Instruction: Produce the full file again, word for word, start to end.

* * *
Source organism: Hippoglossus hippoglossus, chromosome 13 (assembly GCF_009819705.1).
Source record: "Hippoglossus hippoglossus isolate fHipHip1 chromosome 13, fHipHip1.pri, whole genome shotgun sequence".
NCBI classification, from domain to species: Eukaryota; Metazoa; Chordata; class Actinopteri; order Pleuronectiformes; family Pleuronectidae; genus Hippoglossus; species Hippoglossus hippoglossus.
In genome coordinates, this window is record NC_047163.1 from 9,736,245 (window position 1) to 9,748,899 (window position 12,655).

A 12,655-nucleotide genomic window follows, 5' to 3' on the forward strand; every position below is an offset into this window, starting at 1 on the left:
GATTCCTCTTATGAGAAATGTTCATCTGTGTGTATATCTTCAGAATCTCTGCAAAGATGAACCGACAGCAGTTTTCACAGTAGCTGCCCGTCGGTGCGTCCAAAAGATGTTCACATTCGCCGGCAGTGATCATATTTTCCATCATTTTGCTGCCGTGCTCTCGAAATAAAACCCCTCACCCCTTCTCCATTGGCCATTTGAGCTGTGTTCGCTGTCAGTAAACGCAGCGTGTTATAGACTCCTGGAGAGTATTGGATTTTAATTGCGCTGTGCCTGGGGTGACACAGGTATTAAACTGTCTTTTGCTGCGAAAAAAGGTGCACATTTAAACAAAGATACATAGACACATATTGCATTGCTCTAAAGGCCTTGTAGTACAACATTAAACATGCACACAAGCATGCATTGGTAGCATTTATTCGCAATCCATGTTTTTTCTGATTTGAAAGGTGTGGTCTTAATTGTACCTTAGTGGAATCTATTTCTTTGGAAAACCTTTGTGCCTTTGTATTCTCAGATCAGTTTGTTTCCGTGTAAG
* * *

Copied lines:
Source organism: Hippoglossus hippoglossus, chromosome 13 (assembly GCF_009819705.1).
Source record: "Hippoglossus hippoglossus isolate fHipHip1 chromosome 13, fHipHip1.pri, whole genome shotgun sequence".
NCBI classification, from domain to species: Eukaryota; Metazoa; Chordata; class Actinopteri; order Pleuronectiformes; family Pleuronectidae; genus Hippoglossus; species Hippoglossus hippoglossus.
In genome coordinates, this window is record NC_047163.1 from 9,736,245 (window position 1) to 9,748,899 (window position 12,655).

A 12,655-nucleotide genomic window follows, 5' to 3' on the forward strand; every position below is an offset into this window, starting at 1 on the left:
GATTCCTCTTATGAGAAATGTTCATCTGTGTGTATATCTTCAGAATCTCTGCAAAGATGAACCGACAGCAGTTTTCACAGTAGCTGCCCGTCGGTGCGTCCAAAAGATGTTCACATTCGCCGGCAGTGATCATATTTTCCATCATTTTGCTGCCGTGCTCTCGAAATAAAACCCCTCACCCCTTCTCCATTGGCCATTTGAGCTGTGTTCGCTGTCAGTAAACGCAGCGTGTTATAGACTCCTGGAGAGTATTGGATTTTAATTGCGCTGTGCCTGGGGTGACACAGGTATTAAACTGTCTTTTGCTGCGAAAAAAGGTGCACATTTAAACAAAGATACATAGACACATATTGCATTGCTCTAAAGGCCTTGTAGTACAACATTAAACATGCACACAAGCATGCATTGGTAGCATTTATTCGCAATCCATGTTTTTTCTGATTTGAAAGGTGTGGTCTTAATTGTACCTTAGTGGAATCTATTTCTTTGGAAAACCTTTGTGCCTTTGTATTCTCAGATCAGTTTGTTTCCGTGTAAG